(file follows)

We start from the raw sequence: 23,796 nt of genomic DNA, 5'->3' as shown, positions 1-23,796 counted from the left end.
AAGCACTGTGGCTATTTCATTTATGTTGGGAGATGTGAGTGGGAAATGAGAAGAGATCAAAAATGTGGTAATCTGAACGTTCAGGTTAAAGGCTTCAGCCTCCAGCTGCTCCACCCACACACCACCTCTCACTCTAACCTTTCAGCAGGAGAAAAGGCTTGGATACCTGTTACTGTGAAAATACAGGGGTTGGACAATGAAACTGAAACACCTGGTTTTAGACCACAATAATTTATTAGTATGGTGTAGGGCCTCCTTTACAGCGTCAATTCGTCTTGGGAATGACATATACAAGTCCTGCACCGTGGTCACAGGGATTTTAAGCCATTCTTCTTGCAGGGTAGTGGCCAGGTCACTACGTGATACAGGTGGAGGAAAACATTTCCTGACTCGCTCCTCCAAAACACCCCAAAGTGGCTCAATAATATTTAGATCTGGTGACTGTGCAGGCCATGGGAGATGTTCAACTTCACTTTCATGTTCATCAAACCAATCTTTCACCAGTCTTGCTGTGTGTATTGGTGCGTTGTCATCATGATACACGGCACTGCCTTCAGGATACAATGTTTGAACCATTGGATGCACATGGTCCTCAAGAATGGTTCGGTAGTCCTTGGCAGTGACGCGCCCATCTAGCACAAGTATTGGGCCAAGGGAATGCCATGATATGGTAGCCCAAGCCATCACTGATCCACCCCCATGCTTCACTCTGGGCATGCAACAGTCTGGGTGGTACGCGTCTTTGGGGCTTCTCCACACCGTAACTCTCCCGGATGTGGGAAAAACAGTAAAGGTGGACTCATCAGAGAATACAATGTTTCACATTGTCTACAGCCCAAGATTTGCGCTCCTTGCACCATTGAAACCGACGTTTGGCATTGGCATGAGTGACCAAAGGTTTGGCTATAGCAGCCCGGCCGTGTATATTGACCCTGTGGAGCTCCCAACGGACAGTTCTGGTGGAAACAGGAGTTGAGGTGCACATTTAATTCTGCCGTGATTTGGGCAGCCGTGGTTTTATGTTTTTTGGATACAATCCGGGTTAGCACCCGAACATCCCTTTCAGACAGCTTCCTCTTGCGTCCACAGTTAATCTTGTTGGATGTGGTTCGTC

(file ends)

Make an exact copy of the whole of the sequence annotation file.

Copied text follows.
We start from the raw sequence: 23,796 nt of genomic DNA, 5'->3' as shown, positions 1-23,796 counted from the left end.
AAGCACTGTGGCTATTTCATTTATGTTGGGAGATGTGAGTGGGAAATGAGAAGAGATCAAAAATGTGGTAATCTGAACGTTCAGGTTAAAGGCTTCAGCCTCCAGCTGCTCCACCCACACACCACCTCTCACTCTAACCTTTCAGCAGGAGAAAAGGCTTGGATACCTGTTACTGTGAAAATACAGGGGTTGGACAATGAAACTGAAACACCTGGTTTTAGACCACAATAATTTATTAGTATGGTGTAGGGCCTCCTTTACAGCGTCAATTCGTCTTGGGAATGACATATACAAGTCCTGCACCGTGGTCACAGGGATTTTAAGCCATTCTTCTTGCAGGGTAGTGGCCAGGTCACTACGTGATACAGGTGGAGGAAAACATTTCCTGACTCGCTCCTCCAAAACACCCCAAAGTGGCTCAATAATATTTAGATCTGGTGACTGTGCAGGCCATGGGAGATGTTCAACTTCACTTTCATGTTCATCAAACCAATCTTTCACCAGTCTTGCTGTGTGTATTGGTGCGTTGTCATCATGATACACGGCACTGCCTTCAGGATACAATGTTTGAACCATTGGATGCACATGGTCCTCAAGAATGGTTCGGTAGTCCTTGGCAGTGACGCGCCCATCTAGCACAAGTATTGGGCCAAGGGAATGCCATGATATGGTAGCCCAAGCCATCACTGATCCACCCCCATGCTTCACTCTGGGCATGCAACAGTCTGGGTGGTACGCGTCTTTGGGGCTTCTCCACACCGTAACTCTCCCGGATGTGGGAAAAACAGTAAAGGTGGACTCATCAGAGAATACAATGTTTCACATTGTCTACAGCCCAAGATTTGCGCTCCTTGCACCATTGAAACCGACGTTTGGCATTGGCATGAGTGACCAAAGGTTTGGCTATAGCAGCCCGGCCGTGTATATTGACCCTGTGGAGCTCCCAACGGACAGTTCTGGTGGAAACAGGAGTTGAGGTGCACATTTAATTCTGCCGTGATTTGGGCAGCCGTGGTTTTATGTTTTTTGGATACAATCCGGGTTAGCACCCGAACATCCCTTTCAGACAGCTTCCTCTTGCGTCCACAGTTAATCTTGTTGGATGTGGTTCGTC